How a spiraling, dystopian birthday joke on Twitter turned into a book deal

Back in January, Daniel Barker had a harmless complaint to share with his Twitter followers: not enough people were celebrating his birthday. 

Eight months later, this one tweet has led to a surreal and occasionally horrifying Twitter narrative, a party full of creepy clowns and leopard cosplayers, and a book deal. (The book deal went to someone else, though. Yet another blow to Barker’s ego.)

In response to that fateful tweet, Barker’s friend @FrogCroakley decided to do him a solid and wish him a happy birthday. Every day. For 75 days in a row.

As the days wore on, the birthday tweets became increasingly bizarre and less relevant to Barker’s actual birthday. A story began to take shape, and it wasn’t a pleasant one.

“It sort of took on a life of its own and became me telling weird stories about his birthday,” FrogCroakley, who is now going by the pseudonym Nate Crowley, told the Daily Dot at Nine Worlds convention last weekend. He was there to head up a panel about the birthday tweet saga. “Eventually [it became] about a planet devoted to nothing but the celebration of his birthday.”

“I think people got really irritated around the seventh day of wishing him a happy birthday. But… the longer and longer it went past being a sensible time for the joke to have lasted, the more people got into it. They got into like, making propaganda posters with Daniel’s face on, and submitting pictures and things.”

The world depicted on Crowley’s Twitter feed was a hellish dystopia ruled by the birthday-obsessed Daniel Barker, a bloodthirsty tyrant whose every whim must be obeyed.

It continued for weeks, growing more and more intricate with every new installment.

Buzzfeed discovered the Birthday around day 38, but Crowley was only halfway done. By this point his Twitter feed was almost exclusively birthday-related, and while it should have been too bizarre to make sense to outsiders, more and more strangers were beginning to pay attention. Daniel Barker’s birthday officially had its own fandom.

Eventually, Crowley explained, “there was no way to de-escalate other than to have an actual physical party.” It was time for some closure.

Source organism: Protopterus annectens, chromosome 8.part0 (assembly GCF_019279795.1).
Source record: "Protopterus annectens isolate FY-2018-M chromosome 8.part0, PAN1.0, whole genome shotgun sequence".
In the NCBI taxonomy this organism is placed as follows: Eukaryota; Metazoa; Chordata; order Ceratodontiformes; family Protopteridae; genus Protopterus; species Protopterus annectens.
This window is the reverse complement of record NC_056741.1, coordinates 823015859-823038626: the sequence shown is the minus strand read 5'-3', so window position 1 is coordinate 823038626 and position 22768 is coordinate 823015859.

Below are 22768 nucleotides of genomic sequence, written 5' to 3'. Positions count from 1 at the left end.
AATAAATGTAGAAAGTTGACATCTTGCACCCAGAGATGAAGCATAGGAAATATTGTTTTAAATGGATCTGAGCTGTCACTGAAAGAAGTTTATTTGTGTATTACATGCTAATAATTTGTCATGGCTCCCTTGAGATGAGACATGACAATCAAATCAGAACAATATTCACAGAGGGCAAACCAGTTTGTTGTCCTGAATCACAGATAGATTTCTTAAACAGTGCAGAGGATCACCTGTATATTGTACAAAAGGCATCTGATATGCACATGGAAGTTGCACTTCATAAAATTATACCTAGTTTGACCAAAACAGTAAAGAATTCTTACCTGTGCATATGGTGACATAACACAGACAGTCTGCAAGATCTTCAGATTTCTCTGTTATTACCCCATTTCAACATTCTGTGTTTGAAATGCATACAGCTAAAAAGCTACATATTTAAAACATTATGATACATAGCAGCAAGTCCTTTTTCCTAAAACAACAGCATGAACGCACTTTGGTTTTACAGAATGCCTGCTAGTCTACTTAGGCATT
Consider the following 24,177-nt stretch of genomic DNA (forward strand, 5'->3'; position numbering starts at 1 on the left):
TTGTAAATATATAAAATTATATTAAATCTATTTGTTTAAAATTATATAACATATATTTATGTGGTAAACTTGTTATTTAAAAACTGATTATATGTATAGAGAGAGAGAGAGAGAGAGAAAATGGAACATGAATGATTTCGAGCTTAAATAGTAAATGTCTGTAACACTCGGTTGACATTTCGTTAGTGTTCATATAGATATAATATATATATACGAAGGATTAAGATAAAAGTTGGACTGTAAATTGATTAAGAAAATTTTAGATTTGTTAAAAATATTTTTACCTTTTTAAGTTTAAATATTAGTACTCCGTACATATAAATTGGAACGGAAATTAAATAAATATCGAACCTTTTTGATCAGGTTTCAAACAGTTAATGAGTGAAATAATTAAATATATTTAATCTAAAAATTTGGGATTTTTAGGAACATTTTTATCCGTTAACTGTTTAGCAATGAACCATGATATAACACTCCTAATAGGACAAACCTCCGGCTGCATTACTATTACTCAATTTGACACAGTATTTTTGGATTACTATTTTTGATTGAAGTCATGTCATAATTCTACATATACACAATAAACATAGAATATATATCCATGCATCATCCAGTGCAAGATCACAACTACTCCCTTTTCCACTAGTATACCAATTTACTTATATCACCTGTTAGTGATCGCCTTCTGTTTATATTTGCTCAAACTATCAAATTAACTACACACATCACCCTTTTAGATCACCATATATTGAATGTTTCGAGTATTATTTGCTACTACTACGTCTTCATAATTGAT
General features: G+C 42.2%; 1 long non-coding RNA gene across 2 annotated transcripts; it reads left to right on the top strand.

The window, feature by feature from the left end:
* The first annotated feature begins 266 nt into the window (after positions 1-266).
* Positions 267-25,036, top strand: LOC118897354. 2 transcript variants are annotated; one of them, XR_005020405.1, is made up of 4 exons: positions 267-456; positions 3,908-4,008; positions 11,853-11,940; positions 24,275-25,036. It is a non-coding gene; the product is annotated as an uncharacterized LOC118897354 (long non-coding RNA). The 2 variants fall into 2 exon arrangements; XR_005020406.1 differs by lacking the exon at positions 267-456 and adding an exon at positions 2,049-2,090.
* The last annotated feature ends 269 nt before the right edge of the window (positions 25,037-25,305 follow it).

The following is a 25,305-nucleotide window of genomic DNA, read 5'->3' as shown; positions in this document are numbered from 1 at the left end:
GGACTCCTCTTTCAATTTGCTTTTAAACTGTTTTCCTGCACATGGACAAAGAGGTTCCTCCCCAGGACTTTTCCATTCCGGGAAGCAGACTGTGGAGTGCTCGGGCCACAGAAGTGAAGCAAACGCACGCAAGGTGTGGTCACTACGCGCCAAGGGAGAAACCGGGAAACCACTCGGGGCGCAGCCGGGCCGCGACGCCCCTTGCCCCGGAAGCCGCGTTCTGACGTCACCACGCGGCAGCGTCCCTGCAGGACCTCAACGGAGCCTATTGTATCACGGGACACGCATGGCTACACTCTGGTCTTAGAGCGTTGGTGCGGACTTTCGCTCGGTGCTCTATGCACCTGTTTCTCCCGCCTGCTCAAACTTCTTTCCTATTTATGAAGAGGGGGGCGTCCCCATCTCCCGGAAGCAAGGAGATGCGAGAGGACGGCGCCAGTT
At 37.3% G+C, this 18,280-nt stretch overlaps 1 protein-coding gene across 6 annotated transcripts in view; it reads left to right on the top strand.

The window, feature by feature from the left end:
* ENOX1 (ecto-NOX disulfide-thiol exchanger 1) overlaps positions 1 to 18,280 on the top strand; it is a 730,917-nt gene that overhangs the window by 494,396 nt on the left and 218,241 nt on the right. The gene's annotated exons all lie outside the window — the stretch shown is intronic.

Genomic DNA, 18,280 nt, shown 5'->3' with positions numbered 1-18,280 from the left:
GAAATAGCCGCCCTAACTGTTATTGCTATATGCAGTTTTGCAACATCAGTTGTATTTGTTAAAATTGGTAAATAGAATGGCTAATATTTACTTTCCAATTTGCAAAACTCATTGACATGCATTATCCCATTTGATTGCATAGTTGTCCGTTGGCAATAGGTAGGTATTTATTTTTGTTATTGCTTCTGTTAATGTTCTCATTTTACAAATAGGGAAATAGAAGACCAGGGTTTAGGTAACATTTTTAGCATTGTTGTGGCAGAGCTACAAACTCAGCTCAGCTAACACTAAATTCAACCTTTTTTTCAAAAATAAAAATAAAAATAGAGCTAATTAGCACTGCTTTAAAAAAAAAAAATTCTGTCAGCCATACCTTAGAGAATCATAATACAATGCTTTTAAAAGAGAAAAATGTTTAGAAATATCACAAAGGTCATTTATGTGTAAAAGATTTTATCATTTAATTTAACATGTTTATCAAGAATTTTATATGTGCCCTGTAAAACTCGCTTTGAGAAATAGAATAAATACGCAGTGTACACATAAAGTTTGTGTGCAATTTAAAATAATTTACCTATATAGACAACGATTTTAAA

“When the party actually came to pass, we definitely only knew a minority of the people there. A lot of people came, often on their own, just to go to Daniel’s birthday party.” They arrived dressed as clowns, or leopards (which Crowley explained was “hard to contextualize” without reading the entire story), or members of the anti-birthday resistance.

“The crown of it was Daniel coming cosplaying as himself. He’s a terribly nice chap, a bit bemused and baffled by it a lot of the time, but he eventually developed a sort of Stockholm Syndrome and showed up in character as himself, because I’d written him as a monstrous tyrant, obsessed with everyone celebrating his birthday. He nailed it.”

After more than two months of birthday horror, Crowley finally drew things to a close. Incredibly, the two men remain friends. Even more incredibly, Daniel Barker’s Birthday landed Crowley a book deal with Abaddon Books, a British fantasy press. An editor at Abaddon had been following the Birthday online, and offered Crowley the chance to publish a novella.

“It’s wildly different in terms of subject material,” he told us, “but I suppose what I did with the birthday thing was a sprawling, bleak, weird setting that relentlessly escalated… I think all of those characteristics have been brought over to the story I’m writing for Abaddon.”

Published under his pseudonym, The Sea Hates A Coward comes out on Oct. 9. It isn’t about birthdays.

Photo via Hannah Chutzpah/Twitter

Gavia Baker-Whitelaw

Gavia Baker-Whitelaw

Gavia Baker-Whitelaw is a staff writer at the Daily Dot, covering geek culture and fandom. Specializing in sci-fi movies and superheroes, she also appears as a film and TV critic on BBC radio. Elsewhere, she co-hosts the pop culture podcast Overinvested. Follow her on Twitter: @Hello_Tailor